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Working part-time to fully commit to Ireland and adjusting to travel protocols ahead of crucial summer

The Ireland women’s hockey team will start their European Championship campaign this weekend.

THE NEXT FEW months are a crucial stretch for the Ireland women’s hockey team.

irish-players-celebrate-qualifying-for-the-2020-tokyo-olympics Ireland are back in action Source: Morgan Treacy/INPHO

The European championships, which start today, is the first major event they have competed in since their dramatic two-legged Olympic qualifier against Canada in 2019.

They’ve played in series matches already this year, but the Europeans is the culmination of all those outings.

In case you needed a brief reminder of that Olympic qualifier, Ireland edged out that contest after a tense penalty shootout to book tickets to their first-ever Olympic Games.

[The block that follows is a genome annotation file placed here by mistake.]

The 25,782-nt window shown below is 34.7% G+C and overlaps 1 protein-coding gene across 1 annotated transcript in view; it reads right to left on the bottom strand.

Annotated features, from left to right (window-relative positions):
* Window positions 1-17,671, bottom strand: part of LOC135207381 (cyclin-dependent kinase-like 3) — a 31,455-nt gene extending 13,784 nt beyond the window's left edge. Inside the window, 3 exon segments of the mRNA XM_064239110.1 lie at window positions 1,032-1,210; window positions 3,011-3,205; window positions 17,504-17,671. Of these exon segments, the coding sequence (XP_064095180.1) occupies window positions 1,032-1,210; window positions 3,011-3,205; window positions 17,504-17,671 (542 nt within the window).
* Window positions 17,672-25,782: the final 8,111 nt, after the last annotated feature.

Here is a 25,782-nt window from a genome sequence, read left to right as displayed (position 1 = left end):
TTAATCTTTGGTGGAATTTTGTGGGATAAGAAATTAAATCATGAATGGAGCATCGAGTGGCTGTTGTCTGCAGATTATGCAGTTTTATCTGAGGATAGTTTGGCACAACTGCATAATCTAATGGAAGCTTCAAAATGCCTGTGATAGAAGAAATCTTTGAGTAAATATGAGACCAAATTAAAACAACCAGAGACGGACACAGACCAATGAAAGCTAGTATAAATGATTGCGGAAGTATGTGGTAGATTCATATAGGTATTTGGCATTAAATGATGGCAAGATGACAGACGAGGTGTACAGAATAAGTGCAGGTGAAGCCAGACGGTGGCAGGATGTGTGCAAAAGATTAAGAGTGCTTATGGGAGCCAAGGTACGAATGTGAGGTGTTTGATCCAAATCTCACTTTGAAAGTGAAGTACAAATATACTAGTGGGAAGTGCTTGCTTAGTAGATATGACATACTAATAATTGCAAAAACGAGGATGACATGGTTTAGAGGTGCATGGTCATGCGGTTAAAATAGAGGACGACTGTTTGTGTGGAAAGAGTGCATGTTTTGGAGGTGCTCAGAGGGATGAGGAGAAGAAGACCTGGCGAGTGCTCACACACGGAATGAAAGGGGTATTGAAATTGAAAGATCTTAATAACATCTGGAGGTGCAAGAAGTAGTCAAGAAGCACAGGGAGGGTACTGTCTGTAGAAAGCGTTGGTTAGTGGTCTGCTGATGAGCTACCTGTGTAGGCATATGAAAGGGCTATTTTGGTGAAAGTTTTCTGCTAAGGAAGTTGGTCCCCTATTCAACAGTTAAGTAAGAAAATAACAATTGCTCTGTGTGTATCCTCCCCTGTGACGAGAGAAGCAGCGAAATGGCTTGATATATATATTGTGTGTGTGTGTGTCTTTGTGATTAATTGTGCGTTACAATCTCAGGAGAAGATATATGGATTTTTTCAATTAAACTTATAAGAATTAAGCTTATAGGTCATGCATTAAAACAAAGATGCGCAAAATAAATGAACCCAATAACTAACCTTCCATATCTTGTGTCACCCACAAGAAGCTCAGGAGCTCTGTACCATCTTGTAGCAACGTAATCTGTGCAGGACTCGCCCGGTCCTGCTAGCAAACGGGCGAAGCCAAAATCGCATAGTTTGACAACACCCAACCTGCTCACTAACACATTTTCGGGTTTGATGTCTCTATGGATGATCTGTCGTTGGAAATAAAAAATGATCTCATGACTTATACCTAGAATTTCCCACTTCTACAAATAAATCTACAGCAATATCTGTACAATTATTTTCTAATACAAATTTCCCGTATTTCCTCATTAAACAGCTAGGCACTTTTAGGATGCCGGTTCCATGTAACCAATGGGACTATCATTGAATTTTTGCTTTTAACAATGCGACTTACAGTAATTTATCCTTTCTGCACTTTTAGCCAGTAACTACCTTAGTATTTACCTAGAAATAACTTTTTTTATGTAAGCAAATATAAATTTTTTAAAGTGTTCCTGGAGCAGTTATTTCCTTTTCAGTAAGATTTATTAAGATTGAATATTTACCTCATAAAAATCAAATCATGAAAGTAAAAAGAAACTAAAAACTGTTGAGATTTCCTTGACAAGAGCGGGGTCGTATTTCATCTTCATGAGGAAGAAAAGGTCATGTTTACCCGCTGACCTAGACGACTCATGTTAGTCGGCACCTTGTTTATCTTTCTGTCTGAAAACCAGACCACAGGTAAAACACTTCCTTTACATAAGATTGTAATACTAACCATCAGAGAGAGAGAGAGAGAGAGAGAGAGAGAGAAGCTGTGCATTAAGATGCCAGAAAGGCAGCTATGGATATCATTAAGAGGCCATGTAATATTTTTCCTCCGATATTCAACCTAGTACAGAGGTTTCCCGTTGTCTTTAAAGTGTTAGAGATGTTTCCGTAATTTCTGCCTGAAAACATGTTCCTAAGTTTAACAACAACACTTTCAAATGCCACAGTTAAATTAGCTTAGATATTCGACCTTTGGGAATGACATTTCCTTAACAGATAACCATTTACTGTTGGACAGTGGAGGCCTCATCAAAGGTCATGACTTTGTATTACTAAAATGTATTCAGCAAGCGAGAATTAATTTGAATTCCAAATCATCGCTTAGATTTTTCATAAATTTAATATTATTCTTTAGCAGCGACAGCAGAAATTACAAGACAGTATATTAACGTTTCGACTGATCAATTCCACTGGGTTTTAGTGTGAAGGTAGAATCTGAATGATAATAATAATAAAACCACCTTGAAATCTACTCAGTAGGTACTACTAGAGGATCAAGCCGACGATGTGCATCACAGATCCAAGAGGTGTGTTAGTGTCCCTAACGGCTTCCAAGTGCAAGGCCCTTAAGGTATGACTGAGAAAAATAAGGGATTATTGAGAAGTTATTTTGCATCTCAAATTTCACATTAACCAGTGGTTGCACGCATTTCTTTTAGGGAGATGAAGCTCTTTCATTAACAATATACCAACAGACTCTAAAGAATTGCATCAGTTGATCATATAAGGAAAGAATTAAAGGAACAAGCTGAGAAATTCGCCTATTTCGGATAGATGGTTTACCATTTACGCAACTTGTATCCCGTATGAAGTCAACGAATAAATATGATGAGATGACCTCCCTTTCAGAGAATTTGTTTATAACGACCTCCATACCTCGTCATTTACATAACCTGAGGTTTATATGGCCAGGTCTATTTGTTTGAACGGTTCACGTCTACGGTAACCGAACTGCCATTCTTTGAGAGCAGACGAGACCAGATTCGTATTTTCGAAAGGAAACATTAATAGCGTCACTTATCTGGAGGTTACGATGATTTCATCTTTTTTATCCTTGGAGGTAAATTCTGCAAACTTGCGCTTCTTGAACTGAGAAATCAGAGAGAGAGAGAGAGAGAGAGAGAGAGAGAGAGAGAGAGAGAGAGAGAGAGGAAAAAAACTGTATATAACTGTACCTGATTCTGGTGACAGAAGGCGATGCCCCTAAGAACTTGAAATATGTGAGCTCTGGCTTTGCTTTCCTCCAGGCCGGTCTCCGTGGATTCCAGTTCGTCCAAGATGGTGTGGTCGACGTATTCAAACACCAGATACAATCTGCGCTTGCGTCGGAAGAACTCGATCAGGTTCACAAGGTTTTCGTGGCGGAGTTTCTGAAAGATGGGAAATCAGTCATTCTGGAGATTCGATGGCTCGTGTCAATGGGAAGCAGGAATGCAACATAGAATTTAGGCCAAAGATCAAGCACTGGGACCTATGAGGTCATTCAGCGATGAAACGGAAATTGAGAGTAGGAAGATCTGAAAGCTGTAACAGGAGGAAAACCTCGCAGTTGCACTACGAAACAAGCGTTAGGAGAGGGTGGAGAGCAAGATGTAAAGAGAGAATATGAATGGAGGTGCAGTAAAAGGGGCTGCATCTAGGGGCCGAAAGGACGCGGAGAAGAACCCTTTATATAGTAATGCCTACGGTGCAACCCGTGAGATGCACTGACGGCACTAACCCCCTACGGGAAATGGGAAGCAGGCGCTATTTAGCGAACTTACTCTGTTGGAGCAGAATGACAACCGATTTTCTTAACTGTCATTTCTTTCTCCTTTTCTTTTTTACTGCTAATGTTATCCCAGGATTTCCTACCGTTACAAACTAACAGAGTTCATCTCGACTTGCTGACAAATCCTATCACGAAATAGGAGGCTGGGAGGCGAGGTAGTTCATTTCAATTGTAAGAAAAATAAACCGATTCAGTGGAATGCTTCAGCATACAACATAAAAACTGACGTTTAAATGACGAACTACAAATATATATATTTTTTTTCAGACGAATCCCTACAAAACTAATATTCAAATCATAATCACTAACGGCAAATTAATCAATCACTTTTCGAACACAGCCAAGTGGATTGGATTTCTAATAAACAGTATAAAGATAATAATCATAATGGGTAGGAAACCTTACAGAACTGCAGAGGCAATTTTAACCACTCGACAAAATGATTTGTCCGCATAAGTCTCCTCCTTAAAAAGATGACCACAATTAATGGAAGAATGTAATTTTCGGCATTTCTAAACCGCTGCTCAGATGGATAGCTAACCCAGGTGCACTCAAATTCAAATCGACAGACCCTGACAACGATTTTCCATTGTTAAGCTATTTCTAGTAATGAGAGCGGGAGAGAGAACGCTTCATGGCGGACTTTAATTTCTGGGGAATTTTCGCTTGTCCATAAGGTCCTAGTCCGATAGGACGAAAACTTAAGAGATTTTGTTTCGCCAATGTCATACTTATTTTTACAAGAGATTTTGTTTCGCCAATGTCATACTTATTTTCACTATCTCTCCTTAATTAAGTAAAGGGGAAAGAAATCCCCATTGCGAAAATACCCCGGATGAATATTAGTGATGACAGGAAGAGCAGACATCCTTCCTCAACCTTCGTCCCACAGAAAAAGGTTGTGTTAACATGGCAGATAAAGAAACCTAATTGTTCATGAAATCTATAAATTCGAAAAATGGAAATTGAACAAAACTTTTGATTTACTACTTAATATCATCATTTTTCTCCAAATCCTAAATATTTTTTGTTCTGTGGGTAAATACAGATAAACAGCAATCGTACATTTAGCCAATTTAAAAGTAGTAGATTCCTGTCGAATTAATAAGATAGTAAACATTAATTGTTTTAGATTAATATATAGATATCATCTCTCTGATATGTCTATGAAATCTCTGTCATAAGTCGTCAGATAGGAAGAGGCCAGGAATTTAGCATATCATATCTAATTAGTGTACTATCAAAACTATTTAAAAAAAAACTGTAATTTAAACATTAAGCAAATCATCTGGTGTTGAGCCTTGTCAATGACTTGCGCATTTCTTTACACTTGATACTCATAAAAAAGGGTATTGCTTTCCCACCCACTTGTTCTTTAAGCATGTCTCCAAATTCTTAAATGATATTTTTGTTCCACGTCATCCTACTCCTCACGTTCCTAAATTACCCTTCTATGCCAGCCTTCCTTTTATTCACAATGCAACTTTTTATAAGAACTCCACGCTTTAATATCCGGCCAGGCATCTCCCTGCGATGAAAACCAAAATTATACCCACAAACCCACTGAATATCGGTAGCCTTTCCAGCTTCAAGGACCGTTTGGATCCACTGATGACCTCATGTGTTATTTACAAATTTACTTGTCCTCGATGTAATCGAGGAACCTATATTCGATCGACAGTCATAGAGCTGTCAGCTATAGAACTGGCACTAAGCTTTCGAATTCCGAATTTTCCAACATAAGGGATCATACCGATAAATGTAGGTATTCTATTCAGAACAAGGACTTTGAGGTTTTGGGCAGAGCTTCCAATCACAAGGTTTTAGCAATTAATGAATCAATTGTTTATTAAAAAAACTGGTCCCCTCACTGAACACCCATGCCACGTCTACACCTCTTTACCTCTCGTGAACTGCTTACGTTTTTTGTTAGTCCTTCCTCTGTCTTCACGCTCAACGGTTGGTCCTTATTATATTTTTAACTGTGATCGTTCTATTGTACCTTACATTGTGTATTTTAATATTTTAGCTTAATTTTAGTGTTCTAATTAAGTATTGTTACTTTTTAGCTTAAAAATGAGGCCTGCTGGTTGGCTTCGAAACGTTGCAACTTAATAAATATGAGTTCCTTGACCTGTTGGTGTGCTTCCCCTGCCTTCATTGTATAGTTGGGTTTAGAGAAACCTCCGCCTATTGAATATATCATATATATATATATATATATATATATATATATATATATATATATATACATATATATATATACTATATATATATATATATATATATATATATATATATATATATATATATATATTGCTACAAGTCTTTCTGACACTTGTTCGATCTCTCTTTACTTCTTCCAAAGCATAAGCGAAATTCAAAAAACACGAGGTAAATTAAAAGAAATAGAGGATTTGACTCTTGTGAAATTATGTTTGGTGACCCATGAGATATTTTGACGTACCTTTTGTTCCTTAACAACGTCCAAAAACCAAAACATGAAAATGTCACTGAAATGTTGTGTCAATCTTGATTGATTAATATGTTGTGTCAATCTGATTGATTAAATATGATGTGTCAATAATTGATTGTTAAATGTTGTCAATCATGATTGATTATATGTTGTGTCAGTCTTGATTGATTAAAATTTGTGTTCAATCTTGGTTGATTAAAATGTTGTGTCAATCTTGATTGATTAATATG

That tournament is hopefully coming up in July. But for now, the continental games are their main priority.

There are two significant carrots on offer at the Europeans. A top-three finish will ensure qualification for the next World Cup in 2023, while Ireland has never reached the semi-finals of the European championship.

Ireland will go into their Group A games against the Netherlands, Scotland and Spain without some key members of the squad. Both of the twin Barr sisters, Bethany and Serena, have torn their ACLs as has Zoe Wilson.

Nikki Evans, who is set to earn her 200th cap at the Europeans, says their absence is keenly felt in the Ireland camp.

“It has been extremely difficult and tough on the squad losing some massive faces, not just on the pitch, but big characters off the pitch.

“It’s been extremely tough on them as well. But injuries are a part of sport unfortunately and I’ve no doubt those girls have a bright international future ahead of them and they’ll come back stronger than ever.”

Group A will present some tough assignments for the Green Army. The Netherlands, who Ireland faced in the 2018 World Cup final, are the number one ranked team in the world.